Microsoft has been using an integration between its Antimalware Scan Interface (AMSI) and Office 365 to knock out macro malware for years, but its successful efforts to take out macro scripts written in Visual Basic for Applications (VBA) ended up pushing attackers to an older macro language called XLM, which came with Excel 4.0 in 1992.
AMSI allows applications to integrate with any antivirus on a Windows machine to enable the antivirus to detect and block a range of malicious scripts in Office documents. Microsoft notes its Defender anti-malware is using this integration to detect and block XLM-based malware and is encouraging other anti-malware providers to adopt it, too.
Although XLM was superseded by VBA in 1993, XLM is still used by some customers and so it remains supported in Excel.
"While more rudimentary than VBA, XLM is powerful enough to provide interoperability with the operating system, and many organizations and users continue to use its functionality for legitimate purposes. Cybercriminals know this, and they have been abusing XLM macros, increasingly more frequently, to call Win32 APIs and run shell commands," explain Microsoft's security teams.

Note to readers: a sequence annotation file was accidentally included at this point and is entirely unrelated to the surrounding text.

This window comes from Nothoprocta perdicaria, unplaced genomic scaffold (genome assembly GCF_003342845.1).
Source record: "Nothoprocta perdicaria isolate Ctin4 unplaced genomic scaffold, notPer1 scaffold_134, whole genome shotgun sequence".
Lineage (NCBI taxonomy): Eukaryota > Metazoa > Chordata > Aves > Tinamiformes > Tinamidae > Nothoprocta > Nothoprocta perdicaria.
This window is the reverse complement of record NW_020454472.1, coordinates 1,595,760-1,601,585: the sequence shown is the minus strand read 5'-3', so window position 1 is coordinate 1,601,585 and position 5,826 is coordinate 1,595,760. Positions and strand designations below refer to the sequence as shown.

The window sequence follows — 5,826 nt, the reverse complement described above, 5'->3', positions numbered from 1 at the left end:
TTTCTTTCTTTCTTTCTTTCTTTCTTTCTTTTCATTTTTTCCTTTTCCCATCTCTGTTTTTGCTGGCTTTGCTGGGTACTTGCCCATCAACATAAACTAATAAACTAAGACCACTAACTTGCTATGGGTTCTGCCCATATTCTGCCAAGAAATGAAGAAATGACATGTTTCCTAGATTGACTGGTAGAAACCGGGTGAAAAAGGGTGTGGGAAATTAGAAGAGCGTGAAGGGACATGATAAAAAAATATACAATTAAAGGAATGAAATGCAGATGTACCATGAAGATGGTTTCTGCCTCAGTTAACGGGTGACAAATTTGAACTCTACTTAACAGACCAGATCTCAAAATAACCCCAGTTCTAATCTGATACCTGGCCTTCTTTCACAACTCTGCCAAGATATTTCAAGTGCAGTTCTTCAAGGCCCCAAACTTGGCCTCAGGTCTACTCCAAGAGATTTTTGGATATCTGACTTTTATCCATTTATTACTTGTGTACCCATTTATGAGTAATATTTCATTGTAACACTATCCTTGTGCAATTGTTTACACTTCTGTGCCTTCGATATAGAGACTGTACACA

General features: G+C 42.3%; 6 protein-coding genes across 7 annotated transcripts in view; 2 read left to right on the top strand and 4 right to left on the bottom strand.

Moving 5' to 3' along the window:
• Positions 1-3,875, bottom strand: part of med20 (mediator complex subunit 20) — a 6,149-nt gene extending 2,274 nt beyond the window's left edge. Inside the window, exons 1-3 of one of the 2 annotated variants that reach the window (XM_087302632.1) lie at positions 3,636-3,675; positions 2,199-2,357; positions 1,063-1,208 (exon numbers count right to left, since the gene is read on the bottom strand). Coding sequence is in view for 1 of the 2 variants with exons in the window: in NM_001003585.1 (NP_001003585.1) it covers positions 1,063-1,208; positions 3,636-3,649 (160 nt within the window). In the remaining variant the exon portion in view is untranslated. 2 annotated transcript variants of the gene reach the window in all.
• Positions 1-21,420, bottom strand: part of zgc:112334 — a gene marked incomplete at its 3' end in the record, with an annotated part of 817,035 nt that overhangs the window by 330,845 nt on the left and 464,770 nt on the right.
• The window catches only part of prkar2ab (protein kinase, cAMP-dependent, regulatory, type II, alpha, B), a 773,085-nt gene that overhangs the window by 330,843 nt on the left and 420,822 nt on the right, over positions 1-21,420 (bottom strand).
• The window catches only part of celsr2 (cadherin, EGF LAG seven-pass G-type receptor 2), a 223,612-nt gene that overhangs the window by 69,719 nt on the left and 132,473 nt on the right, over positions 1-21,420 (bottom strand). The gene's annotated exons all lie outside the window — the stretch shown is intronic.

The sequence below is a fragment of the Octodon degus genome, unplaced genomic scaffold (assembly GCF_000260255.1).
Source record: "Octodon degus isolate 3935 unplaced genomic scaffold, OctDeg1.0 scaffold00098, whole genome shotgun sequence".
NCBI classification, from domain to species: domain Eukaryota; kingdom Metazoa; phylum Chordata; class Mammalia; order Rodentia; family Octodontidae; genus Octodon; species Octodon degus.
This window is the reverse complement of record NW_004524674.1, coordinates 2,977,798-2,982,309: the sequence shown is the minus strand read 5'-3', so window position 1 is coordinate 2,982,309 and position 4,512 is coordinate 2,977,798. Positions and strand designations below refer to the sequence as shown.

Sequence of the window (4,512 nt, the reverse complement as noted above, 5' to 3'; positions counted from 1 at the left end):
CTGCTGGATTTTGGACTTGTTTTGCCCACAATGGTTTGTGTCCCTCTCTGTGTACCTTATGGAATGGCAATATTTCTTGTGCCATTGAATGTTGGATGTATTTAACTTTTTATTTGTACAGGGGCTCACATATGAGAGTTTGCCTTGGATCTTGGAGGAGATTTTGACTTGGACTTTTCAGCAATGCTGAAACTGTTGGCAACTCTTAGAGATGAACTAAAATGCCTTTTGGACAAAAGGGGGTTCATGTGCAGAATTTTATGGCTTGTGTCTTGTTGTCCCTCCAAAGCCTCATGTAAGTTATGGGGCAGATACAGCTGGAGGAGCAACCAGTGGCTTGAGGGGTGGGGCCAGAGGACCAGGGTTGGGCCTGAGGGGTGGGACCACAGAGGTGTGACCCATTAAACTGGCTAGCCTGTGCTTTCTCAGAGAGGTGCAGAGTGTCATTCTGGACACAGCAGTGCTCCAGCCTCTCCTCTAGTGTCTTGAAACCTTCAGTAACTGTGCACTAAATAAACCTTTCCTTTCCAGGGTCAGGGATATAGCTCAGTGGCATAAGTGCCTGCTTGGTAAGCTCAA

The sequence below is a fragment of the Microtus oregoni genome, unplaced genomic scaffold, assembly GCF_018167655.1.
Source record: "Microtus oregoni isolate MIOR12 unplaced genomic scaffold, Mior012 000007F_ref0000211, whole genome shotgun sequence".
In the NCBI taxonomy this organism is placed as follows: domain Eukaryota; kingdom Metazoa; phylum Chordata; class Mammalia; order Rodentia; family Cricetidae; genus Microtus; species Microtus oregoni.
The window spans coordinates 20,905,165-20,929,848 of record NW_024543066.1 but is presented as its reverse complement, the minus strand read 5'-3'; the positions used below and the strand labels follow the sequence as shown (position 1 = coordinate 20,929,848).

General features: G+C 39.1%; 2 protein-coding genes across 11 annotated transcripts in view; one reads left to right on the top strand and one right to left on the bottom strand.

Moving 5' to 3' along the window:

The arrival of AMSI's VBA runtime scan in 2018 "effectively removed the armor that macro-obfuscation equipped malware with, exposing malicious code to improved levels of scrutiny," says Microsoft.
"Naturally, threat actors like those behind Trickbot, Zloader, and Ursnif have looked elsewhere for features to abuse and operate under the radar of security solutions, and they found a suitable alternative in XLM," it continues.